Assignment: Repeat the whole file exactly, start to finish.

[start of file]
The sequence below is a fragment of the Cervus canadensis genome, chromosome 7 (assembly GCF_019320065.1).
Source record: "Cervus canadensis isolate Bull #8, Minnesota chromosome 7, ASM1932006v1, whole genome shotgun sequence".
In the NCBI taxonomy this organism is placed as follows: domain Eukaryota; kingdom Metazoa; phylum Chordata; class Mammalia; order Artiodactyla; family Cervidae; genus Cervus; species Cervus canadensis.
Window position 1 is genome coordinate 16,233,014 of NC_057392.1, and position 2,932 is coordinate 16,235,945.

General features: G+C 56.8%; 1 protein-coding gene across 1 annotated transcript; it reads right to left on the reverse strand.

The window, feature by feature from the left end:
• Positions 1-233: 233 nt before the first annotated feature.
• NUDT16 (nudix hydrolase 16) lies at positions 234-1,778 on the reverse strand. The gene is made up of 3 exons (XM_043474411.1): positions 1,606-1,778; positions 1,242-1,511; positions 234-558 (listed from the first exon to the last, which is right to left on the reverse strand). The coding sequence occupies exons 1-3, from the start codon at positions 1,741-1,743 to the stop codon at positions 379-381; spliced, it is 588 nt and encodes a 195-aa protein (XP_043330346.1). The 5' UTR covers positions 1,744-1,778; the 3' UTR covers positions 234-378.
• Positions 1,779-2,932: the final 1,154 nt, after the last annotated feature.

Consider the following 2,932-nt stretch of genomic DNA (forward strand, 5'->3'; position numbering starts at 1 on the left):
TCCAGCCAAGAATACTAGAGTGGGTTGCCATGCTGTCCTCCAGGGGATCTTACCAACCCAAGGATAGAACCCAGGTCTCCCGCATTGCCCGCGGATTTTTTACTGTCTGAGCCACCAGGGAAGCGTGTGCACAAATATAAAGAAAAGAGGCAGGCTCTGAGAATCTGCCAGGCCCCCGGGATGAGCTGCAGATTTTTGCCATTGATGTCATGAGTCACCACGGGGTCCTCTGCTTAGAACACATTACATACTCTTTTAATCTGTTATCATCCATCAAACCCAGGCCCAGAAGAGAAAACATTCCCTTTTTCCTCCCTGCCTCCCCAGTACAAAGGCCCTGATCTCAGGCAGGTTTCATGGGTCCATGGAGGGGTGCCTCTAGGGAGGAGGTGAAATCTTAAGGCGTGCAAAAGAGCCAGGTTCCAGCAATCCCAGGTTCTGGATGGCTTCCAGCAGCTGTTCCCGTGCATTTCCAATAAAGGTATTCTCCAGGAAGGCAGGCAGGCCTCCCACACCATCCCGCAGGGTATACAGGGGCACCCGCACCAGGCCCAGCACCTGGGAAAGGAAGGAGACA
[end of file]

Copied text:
The sequence below is a fragment of the Cervus canadensis genome, chromosome 7 (assembly GCF_019320065.1).
Source record: "Cervus canadensis isolate Bull #8, Minnesota chromosome 7, ASM1932006v1, whole genome shotgun sequence".
In the NCBI taxonomy this organism is placed as follows: domain Eukaryota; kingdom Metazoa; phylum Chordata; class Mammalia; order Artiodactyla; family Cervidae; genus Cervus; species Cervus canadensis.
Window position 1 is genome coordinate 16,233,014 of NC_057392.1, and position 2,932 is coordinate 16,235,945.

General features: G+C 56.8%; 1 protein-coding gene across 1 annotated transcript; it reads right to left on the reverse strand.

The window, feature by feature from the left end:
• Positions 1-233: 233 nt before the first annotated feature.
• NUDT16 (nudix hydrolase 16) lies at positions 234-1,778 on the reverse strand. The gene is made up of 3 exons (XM_043474411.1): positions 1,606-1,778; positions 1,242-1,511; positions 234-558 (listed from the first exon to the last, which is right to left on the reverse strand). The coding sequence occupies exons 1-3, from the start codon at positions 1,741-1,743 to the stop codon at positions 379-381; spliced, it is 588 nt and encodes a 195-aa protein (XP_043330346.1). The 5' UTR covers positions 1,744-1,778; the 3' UTR covers positions 234-378.
• Positions 1,779-2,932: the final 1,154 nt, after the last annotated feature.

Consider the following 2,932-nt stretch of genomic DNA (forward strand, 5'->3'; position numbering starts at 1 on the left):
TCCAGCCAAGAATACTAGAGTGGGTTGCCATGCTGTCCTCCAGGGGATCTTACCAACCCAAGGATAGAACCCAGGTCTCCCGCATTGCCCGCGGATTTTTTACTGTCTGAGCCACCAGGGAAGCGTGTGCACAAATATAAAGAAAAGAGGCAGGCTCTGAGAATCTGCCAGGCCCCCGGGATGAGCTGCAGATTTTTGCCATTGATGTCATGAGTCACCACGGGGTCCTCTGCTTAGAACACATTACATACTCTTTTAATCTGTTATCATCCATCAAACCCAGGCCCAGAAGAGAAAACATTCCCTTTTTCCTCCCTGCCTCCCCAGTACAAAGGCCCTGATCTCAGGCAGGTTTCATGGGTCCATGGAGGGGTGCCTCTAGGGAGGAGGTGAAATCTTAAGGCGTGCAAAAGAGCCAGGTTCCAGCAATCCCAGGTTCTGGATGGCTTCCAGCAGCTGTTCCCGTGCATTTCCAATAAAGGTATTCTCCAGGAAGGCAGGCAGGCCTCCCACACCATCCCGCAGGGTATACAGGGGCACCCGCACCAGGCCCAGCACCTGGGAAAGGAAGGAGACA